1650, March, Penn was aboard the Centurion charged with tracking down Prince Rupert's fleet in the Mediterranean. Blake followed Prince Rupert to Tagus, Portugal and captured or destroyed his fleet. This is the commencement of British 'gunboat diplomacy' which was to be used over the next three centuries.
1650, a major battle was fought at Macroom between Cromwell's forces led by Lord Borghill and those, under the command of Bishop Mac Egan, loyal to King Charles. The Cromwellian forces were victorious, the Bishop was captured and hanged in nearby Carrigadrohid. Six years later Macroom Castle was handed over to Admiral Sir William Penn.
1651, first of the Navigation Acts (strengthened in 1657) passed to break the hold of the Dutch of trade between Europe and the Americas. War, firstly with the Netherlands and then with the Spanish, followed.
1652, Penn was appointed Blake's Vice-Admiral of the Fleet, he was captain of the Triumph. He was in charge of the White Squadron and played an important part in the defeat of the Dutch and was appointed General at Sea by Cromwell, Commissioner of the Navy and awarded a gold chain worth some £100.
1654, The Portuguese Treaty gave British merchants entry into all Portuguese colonies in the East and West.
1654, it is at this time that Admiral Penn offered his services and his fleet to King Charles I, Charles asked him to wait for a more opportune time before changing sides. He was appointed, in October, as Cromwell's Admiral to take Hispaniola. This was part of Cromwell's Western Design (a long term Puritan aim through the Providence Island venture). It is presumed that the Council which appointed him is unaware of these overtures.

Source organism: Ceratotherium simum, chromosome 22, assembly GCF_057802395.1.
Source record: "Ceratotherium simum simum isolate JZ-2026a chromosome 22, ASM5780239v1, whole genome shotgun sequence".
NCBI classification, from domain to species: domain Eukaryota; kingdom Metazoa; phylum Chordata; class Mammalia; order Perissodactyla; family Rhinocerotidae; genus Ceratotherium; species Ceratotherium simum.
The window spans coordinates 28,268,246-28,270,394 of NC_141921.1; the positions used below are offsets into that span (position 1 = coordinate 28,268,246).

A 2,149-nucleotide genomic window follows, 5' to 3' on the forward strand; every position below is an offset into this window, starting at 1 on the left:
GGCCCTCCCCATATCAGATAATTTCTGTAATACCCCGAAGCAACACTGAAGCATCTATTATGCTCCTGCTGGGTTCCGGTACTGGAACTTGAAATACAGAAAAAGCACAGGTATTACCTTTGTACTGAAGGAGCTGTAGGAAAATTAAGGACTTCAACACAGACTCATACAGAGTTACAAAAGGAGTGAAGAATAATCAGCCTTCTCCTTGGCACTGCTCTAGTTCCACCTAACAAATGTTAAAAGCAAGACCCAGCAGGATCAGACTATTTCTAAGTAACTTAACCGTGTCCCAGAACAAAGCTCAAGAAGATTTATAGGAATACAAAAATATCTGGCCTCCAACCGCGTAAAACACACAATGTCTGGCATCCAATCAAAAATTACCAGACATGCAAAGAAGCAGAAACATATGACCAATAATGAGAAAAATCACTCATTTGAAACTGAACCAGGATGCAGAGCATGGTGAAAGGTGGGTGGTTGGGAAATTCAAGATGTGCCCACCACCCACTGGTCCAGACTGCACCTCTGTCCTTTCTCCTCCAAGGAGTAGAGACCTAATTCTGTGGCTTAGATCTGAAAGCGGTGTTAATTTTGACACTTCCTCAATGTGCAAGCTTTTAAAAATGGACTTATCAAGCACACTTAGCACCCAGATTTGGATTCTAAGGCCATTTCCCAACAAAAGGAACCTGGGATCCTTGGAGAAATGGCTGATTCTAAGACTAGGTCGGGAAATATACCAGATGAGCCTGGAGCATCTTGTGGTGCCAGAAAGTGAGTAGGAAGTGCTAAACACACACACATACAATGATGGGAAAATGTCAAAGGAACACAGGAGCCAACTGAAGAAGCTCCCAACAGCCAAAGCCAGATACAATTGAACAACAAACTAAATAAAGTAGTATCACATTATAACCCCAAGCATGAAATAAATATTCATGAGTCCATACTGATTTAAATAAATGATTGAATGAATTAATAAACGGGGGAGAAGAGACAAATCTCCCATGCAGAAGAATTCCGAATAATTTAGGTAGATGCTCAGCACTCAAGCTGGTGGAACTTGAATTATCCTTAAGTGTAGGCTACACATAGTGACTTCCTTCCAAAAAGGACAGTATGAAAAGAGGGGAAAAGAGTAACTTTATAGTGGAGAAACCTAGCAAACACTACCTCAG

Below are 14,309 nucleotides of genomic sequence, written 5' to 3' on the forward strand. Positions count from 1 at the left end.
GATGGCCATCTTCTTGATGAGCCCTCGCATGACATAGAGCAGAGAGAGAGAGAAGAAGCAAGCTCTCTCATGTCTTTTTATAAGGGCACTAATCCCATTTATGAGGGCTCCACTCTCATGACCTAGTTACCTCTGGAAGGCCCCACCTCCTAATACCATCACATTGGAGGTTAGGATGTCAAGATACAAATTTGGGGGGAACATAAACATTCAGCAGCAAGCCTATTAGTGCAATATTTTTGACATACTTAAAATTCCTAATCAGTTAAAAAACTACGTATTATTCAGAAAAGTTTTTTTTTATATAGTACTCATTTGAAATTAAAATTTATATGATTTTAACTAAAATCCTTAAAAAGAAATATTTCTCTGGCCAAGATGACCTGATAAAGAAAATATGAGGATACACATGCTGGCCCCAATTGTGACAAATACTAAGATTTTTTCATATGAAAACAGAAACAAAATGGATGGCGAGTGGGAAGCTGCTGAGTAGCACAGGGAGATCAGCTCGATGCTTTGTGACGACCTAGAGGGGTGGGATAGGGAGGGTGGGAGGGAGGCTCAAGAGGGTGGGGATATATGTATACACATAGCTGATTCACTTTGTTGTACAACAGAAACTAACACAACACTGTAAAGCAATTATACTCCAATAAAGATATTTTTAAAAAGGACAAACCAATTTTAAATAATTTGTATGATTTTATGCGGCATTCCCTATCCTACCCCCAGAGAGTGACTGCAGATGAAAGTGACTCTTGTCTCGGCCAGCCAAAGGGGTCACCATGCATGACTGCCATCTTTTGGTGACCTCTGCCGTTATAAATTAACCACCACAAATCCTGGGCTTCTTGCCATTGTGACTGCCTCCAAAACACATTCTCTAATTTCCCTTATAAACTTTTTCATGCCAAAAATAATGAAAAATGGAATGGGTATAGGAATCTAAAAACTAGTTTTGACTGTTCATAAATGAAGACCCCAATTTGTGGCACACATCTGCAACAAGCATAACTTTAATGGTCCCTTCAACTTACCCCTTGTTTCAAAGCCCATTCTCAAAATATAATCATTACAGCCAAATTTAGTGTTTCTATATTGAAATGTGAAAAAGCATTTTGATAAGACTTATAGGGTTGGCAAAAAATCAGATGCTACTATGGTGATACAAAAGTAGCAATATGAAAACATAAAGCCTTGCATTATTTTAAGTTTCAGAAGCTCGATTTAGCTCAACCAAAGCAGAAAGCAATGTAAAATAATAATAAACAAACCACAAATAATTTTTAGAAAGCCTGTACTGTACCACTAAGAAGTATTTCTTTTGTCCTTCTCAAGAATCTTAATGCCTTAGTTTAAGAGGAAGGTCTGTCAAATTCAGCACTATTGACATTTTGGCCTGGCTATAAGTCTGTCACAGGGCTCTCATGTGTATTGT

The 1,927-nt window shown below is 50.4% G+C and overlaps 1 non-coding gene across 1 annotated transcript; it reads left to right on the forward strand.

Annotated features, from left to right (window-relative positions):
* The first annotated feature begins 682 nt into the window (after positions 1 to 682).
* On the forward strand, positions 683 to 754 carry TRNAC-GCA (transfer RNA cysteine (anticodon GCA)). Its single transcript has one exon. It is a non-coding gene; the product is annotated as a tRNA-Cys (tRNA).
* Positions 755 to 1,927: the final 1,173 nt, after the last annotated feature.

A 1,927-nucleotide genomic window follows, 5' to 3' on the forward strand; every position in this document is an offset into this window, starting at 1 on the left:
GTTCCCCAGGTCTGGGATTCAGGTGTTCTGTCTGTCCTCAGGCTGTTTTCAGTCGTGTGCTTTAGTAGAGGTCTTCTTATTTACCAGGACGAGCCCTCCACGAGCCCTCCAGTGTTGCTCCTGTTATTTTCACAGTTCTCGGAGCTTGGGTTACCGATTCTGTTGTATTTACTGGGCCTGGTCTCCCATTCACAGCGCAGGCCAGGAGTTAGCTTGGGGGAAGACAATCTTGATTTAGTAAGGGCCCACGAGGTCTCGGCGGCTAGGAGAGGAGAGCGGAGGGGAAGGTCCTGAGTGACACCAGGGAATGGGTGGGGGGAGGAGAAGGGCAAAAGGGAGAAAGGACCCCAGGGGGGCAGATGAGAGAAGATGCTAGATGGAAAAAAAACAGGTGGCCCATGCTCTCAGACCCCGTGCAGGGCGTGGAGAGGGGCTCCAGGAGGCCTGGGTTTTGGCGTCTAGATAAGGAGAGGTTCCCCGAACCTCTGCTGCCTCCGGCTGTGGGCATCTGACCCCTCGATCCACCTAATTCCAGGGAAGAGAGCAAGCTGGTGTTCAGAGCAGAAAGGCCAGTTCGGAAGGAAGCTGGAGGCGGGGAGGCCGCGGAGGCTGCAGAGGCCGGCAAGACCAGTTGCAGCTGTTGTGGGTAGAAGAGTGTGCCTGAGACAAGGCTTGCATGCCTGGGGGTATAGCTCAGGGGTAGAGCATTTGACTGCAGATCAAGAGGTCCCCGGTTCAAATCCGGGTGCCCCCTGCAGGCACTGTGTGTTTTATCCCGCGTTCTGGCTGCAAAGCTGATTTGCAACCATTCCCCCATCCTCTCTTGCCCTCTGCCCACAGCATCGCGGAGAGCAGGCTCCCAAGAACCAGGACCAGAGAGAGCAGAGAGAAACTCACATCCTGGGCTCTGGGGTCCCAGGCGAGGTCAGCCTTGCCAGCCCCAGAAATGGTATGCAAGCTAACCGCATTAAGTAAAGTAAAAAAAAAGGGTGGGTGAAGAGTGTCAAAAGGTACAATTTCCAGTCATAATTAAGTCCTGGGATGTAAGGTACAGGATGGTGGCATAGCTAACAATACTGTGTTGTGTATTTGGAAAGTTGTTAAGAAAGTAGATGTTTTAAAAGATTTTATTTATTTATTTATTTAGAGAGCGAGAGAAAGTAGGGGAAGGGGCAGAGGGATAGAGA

1654, Christmas, the grand Sea-Armament (30 - 60 ships, 4,000 soldiers) set sail. It was reinforced by about 5,000, reluctant, recruits from Barbados, and the Leeward Islands taken on at St. Kitts (including Henry Morgan). The English soldiers were 'undesirables' nominated by Regimental Commanders who took the opportunity of sending people they considered to be undesirable. Penn and Venables opened sealed orders at a certain latitude and found instructions to take Hispaniola (Haiti) from the Spanish. Penn and Venables had numerous disagreements, (Penn was equivocal in support for the Cromwellian regime and Venables was an ardent Parliamentarian, this, coupled with their equal and divided commands, lead to mutual hostility). The Civil Commissioners, Windslow and Butler, who accompanied them failed to help matters. The arms, men and supplies which had been promised them did not materialise. In Barbados the English troops immediately become ill from eating unfamiliar food. The settlers of Barbados were unwilling to get involved in the adventure and were certainly reluctant to release their slaves and indentured servants to fight against the Spanish. The Barbadian planters and settlers had been doing a prosperous trade with New England and the Netherlands, in direct conflict with English foreign policy, and were not inclined to see themselves as subject to rule from a remote England. These are early signs of 'New England' independence from rule from England. At this time the population of Barbados was some 30,000 people. It was also a refuge for Royalists who had so recently been defeated. In 1650 Barbados had come out in support of King Charles II, a rebellion which had been put down by the use of two men of war (warships) and 1,000 troops.